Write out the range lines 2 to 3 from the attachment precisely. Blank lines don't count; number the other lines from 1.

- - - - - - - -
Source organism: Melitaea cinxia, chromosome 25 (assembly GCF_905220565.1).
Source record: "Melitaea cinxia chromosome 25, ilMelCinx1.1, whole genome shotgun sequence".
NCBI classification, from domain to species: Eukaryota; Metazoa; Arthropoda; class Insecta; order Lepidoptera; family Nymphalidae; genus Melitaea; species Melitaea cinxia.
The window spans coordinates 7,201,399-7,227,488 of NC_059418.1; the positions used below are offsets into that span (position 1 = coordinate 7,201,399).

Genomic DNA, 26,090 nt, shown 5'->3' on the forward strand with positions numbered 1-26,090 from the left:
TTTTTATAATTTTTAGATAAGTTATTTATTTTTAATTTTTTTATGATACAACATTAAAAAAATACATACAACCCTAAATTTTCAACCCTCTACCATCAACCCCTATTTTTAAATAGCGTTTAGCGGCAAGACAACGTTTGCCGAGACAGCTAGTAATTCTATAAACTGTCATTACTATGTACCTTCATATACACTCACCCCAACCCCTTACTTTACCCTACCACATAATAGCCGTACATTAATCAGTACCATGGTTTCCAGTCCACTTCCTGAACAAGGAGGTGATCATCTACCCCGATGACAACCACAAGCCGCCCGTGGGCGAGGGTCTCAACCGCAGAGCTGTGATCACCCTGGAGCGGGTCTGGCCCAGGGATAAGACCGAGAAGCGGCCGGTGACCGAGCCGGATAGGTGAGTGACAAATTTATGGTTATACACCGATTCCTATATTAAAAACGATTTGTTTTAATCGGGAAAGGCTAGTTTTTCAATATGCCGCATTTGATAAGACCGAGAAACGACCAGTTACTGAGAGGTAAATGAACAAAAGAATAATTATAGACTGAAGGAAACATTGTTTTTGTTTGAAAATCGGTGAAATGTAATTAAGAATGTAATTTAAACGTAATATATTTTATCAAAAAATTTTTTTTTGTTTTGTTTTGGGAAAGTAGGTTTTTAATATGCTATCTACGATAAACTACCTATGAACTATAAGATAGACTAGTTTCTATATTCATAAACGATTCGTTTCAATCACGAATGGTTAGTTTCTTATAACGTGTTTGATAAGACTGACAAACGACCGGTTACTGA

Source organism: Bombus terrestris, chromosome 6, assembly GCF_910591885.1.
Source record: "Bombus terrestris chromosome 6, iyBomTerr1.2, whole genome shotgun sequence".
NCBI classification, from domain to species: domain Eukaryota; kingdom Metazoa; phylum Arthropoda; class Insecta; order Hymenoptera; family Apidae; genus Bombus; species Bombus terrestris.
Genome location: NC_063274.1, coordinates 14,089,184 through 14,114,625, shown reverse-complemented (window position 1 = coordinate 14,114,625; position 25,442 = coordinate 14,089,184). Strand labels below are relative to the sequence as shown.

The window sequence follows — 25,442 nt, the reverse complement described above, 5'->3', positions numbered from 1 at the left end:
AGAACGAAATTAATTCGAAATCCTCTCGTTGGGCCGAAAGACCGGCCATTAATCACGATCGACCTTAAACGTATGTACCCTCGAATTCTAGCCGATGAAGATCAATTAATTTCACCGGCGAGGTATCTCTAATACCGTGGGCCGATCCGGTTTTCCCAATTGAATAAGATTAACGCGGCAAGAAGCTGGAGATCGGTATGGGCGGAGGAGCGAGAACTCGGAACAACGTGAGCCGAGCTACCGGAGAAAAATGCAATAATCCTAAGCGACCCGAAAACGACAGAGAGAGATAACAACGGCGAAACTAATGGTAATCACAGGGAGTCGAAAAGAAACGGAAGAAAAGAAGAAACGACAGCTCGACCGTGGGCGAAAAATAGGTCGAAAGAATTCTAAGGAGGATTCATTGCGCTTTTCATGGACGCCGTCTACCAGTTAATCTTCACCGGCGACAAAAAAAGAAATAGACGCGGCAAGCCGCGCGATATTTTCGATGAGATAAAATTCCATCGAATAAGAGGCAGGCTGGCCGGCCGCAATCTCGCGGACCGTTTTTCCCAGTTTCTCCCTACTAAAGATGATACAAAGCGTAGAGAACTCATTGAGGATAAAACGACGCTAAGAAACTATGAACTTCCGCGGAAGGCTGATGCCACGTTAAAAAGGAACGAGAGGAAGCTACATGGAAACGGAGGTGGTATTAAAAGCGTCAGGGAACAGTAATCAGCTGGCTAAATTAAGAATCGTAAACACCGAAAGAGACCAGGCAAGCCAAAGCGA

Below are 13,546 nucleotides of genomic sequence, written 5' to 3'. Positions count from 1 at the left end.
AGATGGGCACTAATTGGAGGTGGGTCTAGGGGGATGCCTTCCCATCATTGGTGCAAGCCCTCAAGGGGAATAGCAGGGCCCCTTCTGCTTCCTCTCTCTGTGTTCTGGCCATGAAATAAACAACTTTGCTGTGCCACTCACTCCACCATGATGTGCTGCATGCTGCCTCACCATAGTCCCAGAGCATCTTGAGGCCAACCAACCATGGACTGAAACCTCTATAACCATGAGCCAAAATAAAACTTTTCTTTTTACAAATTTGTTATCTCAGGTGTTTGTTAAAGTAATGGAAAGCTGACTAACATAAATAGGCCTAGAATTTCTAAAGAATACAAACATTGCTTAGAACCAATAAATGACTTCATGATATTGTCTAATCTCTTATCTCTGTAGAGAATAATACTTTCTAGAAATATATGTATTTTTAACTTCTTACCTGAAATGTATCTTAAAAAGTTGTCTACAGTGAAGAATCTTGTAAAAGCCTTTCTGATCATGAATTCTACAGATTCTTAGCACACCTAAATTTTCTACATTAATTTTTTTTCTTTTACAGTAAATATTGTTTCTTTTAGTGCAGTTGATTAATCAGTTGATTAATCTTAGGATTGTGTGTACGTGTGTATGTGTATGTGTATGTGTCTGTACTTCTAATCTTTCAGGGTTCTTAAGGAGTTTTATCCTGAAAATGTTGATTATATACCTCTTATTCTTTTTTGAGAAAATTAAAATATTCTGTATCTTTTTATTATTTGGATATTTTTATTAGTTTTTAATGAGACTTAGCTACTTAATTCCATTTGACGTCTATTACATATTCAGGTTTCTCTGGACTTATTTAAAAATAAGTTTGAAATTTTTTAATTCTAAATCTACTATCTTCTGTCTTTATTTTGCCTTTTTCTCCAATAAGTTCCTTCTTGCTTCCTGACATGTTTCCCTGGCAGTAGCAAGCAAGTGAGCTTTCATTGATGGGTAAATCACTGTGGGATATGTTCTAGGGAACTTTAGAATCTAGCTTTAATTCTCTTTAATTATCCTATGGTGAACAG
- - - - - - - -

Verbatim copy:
Source record: "Melitaea cinxia chromosome 25, ilMelCinx1.1, whole genome shotgun sequence".
NCBI classification, from domain to species: Eukaryota; Metazoa; Arthropoda; class Insecta; order Lepidoptera; family Nymphalidae; genus Melitaea; species Melitaea cinxia.